Mr. Landreville and Spencer illustrated the negative impact of bulldozing, firstly through a spoken presentation and secondly through a group activity for all the students using the many cone markers that were set out across the floor of Reimer Gymnasium. The activity saw the students split into two teams – builders and bulldozers. The builders were asked to use only their hands to turn the cone markers so they were correctly placed on the floor, while the bulldozers were asked to use any means (hands, feet) to undo the work the builders were doing. Over the course of a spirited few minutes, it was clear to see the destructive impact that the bulldozers actions had on the efforts of the builders.
Mr. Landreville encouraged the students to work together, not against one another and to think about how they can use their own strengths to help their fellow builders and teammates. Builders see the good and the value in people; they foster growth and change and care about others. Leaders are people who surround themselves with teams of builders. All in all, it was an encouraging and insightful presentation that focused the students on how they as Middle School students can become better builders and better leaders.
Teachers vs. Students Spelling Bee
Written by: Ms. Barbara Cahoon – Director of the Centre for Learning
posted: Tuesday, February 23, 2016
On January February 19, 2016, members of the Middle School Spelling Bee Club challenged a group of intrepid Middle School Teachers to a Spelling Bee competition. The contestants were required to spell a variety of challenging words such as analgesia, aggrandizement, latitudinarian and psychoanalysis. Both teams did an excellent job of spelling some very difficult words, but in the end, the team of students was victorious. The students have been meeting since October to hone their spelling skills in weekly Spelling Bee Club meetings.
This week, the top three spellers from the Middle School Spelling Bee Club will compete against the top three spellers from the Junior School Spelling Bee Club in a verbal spelling bee. Good luck to all of the students participating in this exciting event!
One Great City!
by Mrs. Miriam Stoller, Curriculum and Innovative Learning Leader
posted: Thursday, February 25, 2016
On Wednesday, February 24, 2016, the Grade 2 classes went on a unique field trip as part of our Social Studies unit on Our Local Community. Travelling by bus, we went to various Winnipeg locations which helped us learn about our amazing city. This included places that talked about Winnipeg’s history, natural resources, transportation, recreation and culture.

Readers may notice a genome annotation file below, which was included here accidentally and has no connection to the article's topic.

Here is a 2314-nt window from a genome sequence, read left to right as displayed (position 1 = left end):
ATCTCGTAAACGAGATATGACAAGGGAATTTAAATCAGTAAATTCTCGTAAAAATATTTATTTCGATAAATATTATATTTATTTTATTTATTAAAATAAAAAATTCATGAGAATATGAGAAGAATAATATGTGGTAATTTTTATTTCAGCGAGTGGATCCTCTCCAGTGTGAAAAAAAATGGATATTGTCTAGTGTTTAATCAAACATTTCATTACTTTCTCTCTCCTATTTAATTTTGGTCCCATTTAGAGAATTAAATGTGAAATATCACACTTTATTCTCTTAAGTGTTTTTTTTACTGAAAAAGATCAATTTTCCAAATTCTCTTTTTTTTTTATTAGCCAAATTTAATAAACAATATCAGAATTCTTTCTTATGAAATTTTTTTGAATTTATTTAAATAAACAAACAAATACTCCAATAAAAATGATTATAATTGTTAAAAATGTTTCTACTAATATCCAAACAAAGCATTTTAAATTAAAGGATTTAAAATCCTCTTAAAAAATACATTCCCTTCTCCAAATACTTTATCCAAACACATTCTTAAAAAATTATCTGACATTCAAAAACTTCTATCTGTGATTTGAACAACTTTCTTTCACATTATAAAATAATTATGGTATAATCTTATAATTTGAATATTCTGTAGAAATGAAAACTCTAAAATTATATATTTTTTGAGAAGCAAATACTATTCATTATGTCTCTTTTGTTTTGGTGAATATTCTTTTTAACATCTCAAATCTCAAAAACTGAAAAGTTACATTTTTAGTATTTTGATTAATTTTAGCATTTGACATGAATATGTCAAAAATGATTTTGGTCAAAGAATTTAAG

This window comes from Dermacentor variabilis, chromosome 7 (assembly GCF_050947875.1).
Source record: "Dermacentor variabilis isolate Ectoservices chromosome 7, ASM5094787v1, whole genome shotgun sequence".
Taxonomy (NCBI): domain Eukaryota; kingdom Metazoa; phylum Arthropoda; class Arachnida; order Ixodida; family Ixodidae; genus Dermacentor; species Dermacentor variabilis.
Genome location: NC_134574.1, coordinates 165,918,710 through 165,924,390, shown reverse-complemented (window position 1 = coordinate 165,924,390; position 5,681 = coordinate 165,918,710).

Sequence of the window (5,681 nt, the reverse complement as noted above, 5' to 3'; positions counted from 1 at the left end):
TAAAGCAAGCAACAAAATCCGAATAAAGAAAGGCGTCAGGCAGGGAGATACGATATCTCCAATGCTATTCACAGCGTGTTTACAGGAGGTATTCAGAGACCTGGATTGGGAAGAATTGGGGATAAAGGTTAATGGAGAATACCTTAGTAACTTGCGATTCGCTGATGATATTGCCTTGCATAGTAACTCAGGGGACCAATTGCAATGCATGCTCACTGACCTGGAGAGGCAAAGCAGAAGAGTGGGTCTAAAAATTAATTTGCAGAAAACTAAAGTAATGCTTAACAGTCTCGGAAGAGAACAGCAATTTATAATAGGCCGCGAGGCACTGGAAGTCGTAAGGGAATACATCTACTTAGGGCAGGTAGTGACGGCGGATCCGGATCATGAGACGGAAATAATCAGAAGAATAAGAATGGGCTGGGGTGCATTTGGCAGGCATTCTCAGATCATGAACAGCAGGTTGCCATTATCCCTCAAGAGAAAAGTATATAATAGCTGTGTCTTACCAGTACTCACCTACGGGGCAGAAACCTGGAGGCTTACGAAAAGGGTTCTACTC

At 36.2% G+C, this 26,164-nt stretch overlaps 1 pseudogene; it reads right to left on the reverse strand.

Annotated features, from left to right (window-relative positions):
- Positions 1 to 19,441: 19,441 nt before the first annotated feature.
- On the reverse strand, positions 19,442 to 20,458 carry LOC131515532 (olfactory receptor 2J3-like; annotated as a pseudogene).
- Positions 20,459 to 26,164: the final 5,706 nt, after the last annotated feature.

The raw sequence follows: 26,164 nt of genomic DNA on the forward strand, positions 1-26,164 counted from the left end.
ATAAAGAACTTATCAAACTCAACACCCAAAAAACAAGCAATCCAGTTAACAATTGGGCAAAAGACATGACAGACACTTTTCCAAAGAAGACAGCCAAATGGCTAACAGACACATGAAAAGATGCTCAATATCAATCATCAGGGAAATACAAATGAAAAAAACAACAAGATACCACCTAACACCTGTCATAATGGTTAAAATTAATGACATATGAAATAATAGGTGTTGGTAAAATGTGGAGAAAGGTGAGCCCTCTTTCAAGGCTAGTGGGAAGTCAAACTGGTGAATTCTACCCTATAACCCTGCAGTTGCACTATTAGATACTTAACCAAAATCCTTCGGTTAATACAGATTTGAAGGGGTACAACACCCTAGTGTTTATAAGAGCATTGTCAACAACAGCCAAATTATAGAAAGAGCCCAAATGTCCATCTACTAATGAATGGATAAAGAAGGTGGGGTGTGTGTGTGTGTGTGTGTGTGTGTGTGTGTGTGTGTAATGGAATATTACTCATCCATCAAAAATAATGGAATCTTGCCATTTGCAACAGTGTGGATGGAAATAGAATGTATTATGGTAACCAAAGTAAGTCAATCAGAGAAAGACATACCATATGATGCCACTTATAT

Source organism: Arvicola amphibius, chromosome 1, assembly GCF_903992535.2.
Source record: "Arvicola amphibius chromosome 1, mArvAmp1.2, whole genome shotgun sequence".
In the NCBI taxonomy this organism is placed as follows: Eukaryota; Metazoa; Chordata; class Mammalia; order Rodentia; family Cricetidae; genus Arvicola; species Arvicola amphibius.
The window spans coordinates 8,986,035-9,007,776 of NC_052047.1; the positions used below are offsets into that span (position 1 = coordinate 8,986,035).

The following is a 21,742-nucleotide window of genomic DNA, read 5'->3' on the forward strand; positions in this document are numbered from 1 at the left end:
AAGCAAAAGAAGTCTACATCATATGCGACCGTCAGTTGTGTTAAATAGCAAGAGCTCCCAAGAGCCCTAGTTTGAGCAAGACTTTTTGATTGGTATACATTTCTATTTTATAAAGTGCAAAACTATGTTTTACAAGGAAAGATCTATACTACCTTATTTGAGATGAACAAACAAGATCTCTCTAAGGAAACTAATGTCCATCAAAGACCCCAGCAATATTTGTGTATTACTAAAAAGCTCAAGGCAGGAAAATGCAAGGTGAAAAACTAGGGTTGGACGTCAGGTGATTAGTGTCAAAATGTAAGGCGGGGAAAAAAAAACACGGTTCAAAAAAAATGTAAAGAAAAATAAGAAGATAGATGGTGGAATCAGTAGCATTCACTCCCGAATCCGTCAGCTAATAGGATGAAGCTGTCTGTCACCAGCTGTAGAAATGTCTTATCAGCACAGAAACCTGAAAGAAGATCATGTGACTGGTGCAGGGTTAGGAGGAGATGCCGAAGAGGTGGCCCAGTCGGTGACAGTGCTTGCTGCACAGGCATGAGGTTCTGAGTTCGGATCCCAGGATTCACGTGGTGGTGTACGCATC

Armed with cameras, Group A travelled to Pan-Am pool, Grant Park shopping centre and the Manitoba Legislature. We met Val, who is a life guard and told us how much she loves the water, chatted with the Deli manager at the Red River Co-op grocery store, and greeted Shannon Martin, MLA for Morris, at the Legislature who told us about the optical illusion of the black star. We saw how friendly the people in our community are!
Group B went to St. Boniface Cathedral, The Forks and Union Station and learned many interesting facts, including how the fire at the St. Boniface Basilica started in 1860. Along the way, we all took pictures of what we thought was interesting or unique. We will now use these pictures to create a Winnipeg photo essay.
As a special treat, and to give a truly unique view of our city, we were able to have lunch at Prairie 360, the revolving restaurant 30 stories above street level. The experience started in the glass elevator travelling 30 floors up and continued with lunch while we revolved around the city. We were able to see lots of the places we visited and it gave us a better understanding of our city and how big it is. It was a fun-filled learning day!
Into the Night...
posted: Thursday, February 25, 2016
On Sunday, February 21, 2016, 68 student models strutted their stuff as they walked down the runway for the 26th Annual Grade 12 Fashion Show. This event helps to fundraise for their graduation and part of the proceeds go to Siloam Mission and The Nepal Foundation.
A special thank you goes to co-chairs Giordana, Hannah, Sarah and Shelby (Grade 12) for organizing such a fantastic event, to Ms. Barbara Cahoon, Faculty Advisor, who helped make the evening such a great success and to all the parent, student and staff volunteers.
Hair and make-up was done by Be·YOU·tee Factory and clothing for this event was generously provided by the following stores:
Aldo Formal Wear
Danali Men’s & Women’s Clothing
Hush Clothing & Accessories
Kings and Royal Sports
Moores (Madison Square)
Nygård International (Kenaston)
Out of the Blue
Toto n Dot
To view more photos please got to: bit.ly/1oFAIYU
posted: Thursday, February 25, 2016
This month, our Alumni Office hosted receptions in Boston, Toronto and Ottawa and welcomed SJR alumni and friends to the events in each city. Jim Keefe, Head of School, Christina Barwinsky '86, Director of Advancement and Joan Banman Cristo '83, Alumni Coordinator (as well as Senior School teacher Ray Grynol, who joined them in Boston) met with alumni from the classes of 2014 all the way back to 1958! It was the perfect opportunity to reconnect with familiar and new faces and the events were a great celebration of SJR's alumni network.
To find out about upcoming Alumni events, please visit www.sjr.mb.ca/sjraa-events.